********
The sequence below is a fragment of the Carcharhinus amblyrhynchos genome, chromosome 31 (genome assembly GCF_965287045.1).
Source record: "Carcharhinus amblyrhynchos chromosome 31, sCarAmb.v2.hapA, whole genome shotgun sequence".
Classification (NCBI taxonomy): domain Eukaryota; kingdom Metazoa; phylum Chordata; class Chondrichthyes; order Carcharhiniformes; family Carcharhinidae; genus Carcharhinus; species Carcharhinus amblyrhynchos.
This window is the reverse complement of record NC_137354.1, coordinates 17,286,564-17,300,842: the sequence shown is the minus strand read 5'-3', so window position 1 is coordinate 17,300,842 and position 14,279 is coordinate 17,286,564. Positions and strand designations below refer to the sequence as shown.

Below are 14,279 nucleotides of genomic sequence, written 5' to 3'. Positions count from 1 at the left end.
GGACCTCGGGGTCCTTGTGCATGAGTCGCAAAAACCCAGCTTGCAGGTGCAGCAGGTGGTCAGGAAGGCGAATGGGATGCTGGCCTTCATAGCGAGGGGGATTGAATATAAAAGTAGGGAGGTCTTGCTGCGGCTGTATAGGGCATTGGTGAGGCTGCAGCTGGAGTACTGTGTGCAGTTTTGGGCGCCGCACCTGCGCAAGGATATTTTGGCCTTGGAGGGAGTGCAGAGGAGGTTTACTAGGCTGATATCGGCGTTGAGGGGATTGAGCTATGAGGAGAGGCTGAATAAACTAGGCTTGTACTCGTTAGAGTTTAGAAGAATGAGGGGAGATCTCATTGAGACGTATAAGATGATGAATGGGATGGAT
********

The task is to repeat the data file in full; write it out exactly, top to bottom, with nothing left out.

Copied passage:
The sequence below is a fragment of the Carcharhinus amblyrhynchos genome, chromosome 31 (genome assembly GCF_965287045.1).
Source record: "Carcharhinus amblyrhynchos chromosome 31, sCarAmb.v2.hapA, whole genome shotgun sequence".
Classification (NCBI taxonomy): domain Eukaryota; kingdom Metazoa; phylum Chordata; class Chondrichthyes; order Carcharhiniformes; family Carcharhinidae; genus Carcharhinus; species Carcharhinus amblyrhynchos.
This window is the reverse complement of record NC_137354.1, coordinates 17,286,564-17,300,842: the sequence shown is the minus strand read 5'-3', so window position 1 is coordinate 17,300,842 and position 14,279 is coordinate 17,286,564. Positions and strand designations below refer to the sequence as shown.

Below are 14,279 nucleotides of genomic sequence, written 5' to 3'. Positions count from 1 at the left end.
GGACCTCGGGGTCCTTGTGCATGAGTCGCAAAAACCCAGCTTGCAGGTGCAGCAGGTGGTCAGGAAGGCGAATGGGATGCTGGCCTTCATAGCGAGGGGGATTGAATATAAAAGTAGGGAGGTCTTGCTGCGGCTGTATAGGGCATTGGTGAGGCTGCAGCTGGAGTACTGTGTGCAGTTTTGGGCGCCGCACCTGCGCAAGGATATTTTGGCCTTGGAGGGAGTGCAGAGGAGGTTTACTAGGCTGATATCGGCGTTGAGGGGATTGAGCTATGAGGAGAGGCTGAATAAACTAGGCTTGTACTCGTTAGAGTTTAGAAGAATGAGGGGAGATCTCATTGAGACGTATAAGATGATGAATGGGATGGAT